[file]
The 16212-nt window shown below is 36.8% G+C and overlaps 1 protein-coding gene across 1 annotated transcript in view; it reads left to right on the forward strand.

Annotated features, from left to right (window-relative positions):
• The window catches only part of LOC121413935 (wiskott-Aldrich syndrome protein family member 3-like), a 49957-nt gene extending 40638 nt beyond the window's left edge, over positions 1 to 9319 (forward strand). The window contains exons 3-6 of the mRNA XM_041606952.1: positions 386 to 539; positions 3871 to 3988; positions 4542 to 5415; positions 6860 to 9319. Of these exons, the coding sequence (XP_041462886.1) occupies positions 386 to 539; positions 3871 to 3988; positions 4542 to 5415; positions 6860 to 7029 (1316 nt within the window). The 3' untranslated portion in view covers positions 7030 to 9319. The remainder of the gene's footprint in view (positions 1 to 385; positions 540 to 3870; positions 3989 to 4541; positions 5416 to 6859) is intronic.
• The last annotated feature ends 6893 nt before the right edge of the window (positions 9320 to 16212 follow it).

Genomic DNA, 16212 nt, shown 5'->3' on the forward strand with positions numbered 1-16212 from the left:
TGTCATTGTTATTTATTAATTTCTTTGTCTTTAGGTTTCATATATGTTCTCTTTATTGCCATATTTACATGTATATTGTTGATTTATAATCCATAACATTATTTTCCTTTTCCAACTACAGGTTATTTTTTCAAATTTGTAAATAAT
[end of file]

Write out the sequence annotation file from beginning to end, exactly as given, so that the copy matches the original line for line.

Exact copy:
The 16212-nt window shown below is 36.8% G+C and overlaps 1 protein-coding gene across 1 annotated transcript in view; it reads left to right on the forward strand.

Annotated features, from left to right (window-relative positions):
• The window catches only part of LOC121413935 (wiskott-Aldrich syndrome protein family member 3-like), a 49957-nt gene extending 40638 nt beyond the window's left edge, over positions 1 to 9319 (forward strand). The window contains exons 3-6 of the mRNA XM_041606952.1: positions 386 to 539; positions 3871 to 3988; positions 4542 to 5415; positions 6860 to 9319. Of these exons, the coding sequence (XP_041462886.1) occupies positions 386 to 539; positions 3871 to 3988; positions 4542 to 5415; positions 6860 to 7029 (1316 nt within the window). The 3' untranslated portion in view covers positions 7030 to 9319. The remainder of the gene's footprint in view (positions 1 to 385; positions 540 to 3870; positions 3989 to 4541; positions 5416 to 6859) is intronic.
• The last annotated feature ends 6893 nt before the right edge of the window (positions 9320 to 16212 follow it).

Genomic DNA, 16212 nt, shown 5'->3' on the forward strand with positions numbered 1-16212 from the left:
TGTCATTGTTATTTATTAATTTCTTTGTCTTTAGGTTTCATATATGTTCTCTTTATTGCCATATTTACATGTATATTGTTGATTTATAATCCATAACATTATTTTCCTTTTCCAACTACAGGTTATTTTTTCAAATTTGTAAATAAT